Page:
Sebastian Vettel was left ruing his ten-place grid penalty for this weekend's Malaysian Grand Prix after originally qualifying a superb third in Sepang – but he has nonetheless vowed to give it his all in the race, arguing that 'nothing is impossible'.
The Red Bull Racing star achieved the third-quickest time in Q3 for the second weekend in succession, having similarly done so to mark himself out as 'best-of-the-rest' behind the all-conquering Brawn GP duo of Jenson Button and Rubens Barrichello in the curtain-raising outing Down Under in Melbourne seven days ago.
This time around he had to give best to Toyota ace Jarno Trulli rather than Barrichello, but the demotion for his late-race coming-together with BMW-Sauber rival Robert Kubica in Australia – unjust in the eyes of many – means Formula 1's youngest-ever race-winner will have to take the start from an unlucky 13th.
“I have the penalty and there's nothing I can do about that,” the 21-year-old acknowledged. “The secret is just to focus on what I'm here to do and I'm here to race, so that's what we do.
“Of course it's a shame to see the car performing at a good level in Q1, Q2 and Q3 and know that we have a plus ten tomorrow; we were up in the top five throughout. It will be a very tough day tomorrow, but I'm looking forward to it and nothing is impossible. I'm hoping for some rain, as that can mix things up quite a lot, but let's see.”
Vettel's penalty – allied to that of Barrichello for a practice gearbox change – has lifted team-mate Mark Webber two spots up the grid to fifth, after the Australian had initially trailed the sister RB5 by just under three tenths of a second. The 32-year-old hinted that having lapped second-fastest in FP3, he had perhaps been hoping for a little bit more – even if he is quietly confident for race day.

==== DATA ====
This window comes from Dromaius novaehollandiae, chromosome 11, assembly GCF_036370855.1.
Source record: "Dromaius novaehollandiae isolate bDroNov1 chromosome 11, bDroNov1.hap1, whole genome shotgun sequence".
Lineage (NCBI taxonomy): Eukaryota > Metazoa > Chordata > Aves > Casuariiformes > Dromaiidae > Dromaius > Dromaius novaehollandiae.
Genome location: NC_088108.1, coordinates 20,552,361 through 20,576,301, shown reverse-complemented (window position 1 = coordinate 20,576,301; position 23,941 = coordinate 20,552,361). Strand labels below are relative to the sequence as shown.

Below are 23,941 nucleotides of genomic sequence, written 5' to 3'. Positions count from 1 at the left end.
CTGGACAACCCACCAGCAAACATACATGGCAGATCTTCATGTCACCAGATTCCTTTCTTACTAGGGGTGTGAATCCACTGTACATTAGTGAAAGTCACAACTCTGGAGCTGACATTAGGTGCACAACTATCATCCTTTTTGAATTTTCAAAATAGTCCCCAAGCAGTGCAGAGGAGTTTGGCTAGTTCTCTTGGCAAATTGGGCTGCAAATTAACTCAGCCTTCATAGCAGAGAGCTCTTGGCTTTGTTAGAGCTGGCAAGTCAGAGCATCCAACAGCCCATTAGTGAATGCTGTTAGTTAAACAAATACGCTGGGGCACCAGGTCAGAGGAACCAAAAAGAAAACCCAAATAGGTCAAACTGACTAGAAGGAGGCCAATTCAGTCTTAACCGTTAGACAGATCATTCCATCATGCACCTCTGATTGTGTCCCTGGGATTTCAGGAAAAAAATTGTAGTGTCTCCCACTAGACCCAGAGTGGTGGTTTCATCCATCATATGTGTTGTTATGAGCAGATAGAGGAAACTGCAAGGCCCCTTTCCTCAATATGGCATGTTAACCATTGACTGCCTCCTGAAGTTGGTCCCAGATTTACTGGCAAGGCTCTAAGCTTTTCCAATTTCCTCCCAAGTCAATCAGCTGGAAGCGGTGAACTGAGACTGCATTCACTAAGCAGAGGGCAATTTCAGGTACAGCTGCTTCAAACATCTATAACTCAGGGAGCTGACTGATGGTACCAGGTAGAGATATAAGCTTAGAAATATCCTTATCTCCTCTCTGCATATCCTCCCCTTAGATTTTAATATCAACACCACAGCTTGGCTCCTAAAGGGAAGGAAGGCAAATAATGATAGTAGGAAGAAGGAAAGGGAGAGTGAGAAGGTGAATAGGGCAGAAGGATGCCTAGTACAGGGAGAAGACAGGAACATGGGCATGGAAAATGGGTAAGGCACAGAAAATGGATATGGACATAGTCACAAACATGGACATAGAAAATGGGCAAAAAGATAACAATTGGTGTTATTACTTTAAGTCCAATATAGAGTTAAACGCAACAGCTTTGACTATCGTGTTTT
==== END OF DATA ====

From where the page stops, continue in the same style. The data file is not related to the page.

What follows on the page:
“Qualifying's tight!” confessed the New South Wales native, “but that was quite an enjoyable session. It would be nice to have a bit more of a cushion between us and the other cars, but that's not what it's about at the moment and seventh is the best I could do. With the strategy we're on, we'll see how we go tomorrow.”
In getting both drivers inside the top seven on merit, Red Bull certainly seem to be staking their claim as a regular front-runner in 2009, and if you take the reputed half-second advantage of the 'diffuser three' teams out of the equation, then the Milton Keynes-based outfit looks to be the best-placed of all. That is a fact that is far from lost on team principal Christian Horner.
“A strong team qualifying performance today,” the Englishman concluded. “Both Mark and Sebastian are looking quick, but we're just too far behind the double-decker diffusers at the moment. Unfortunately, Sebastian has his ten-place penalty to take, but hopefully he can have a bit of luck tomorrow.”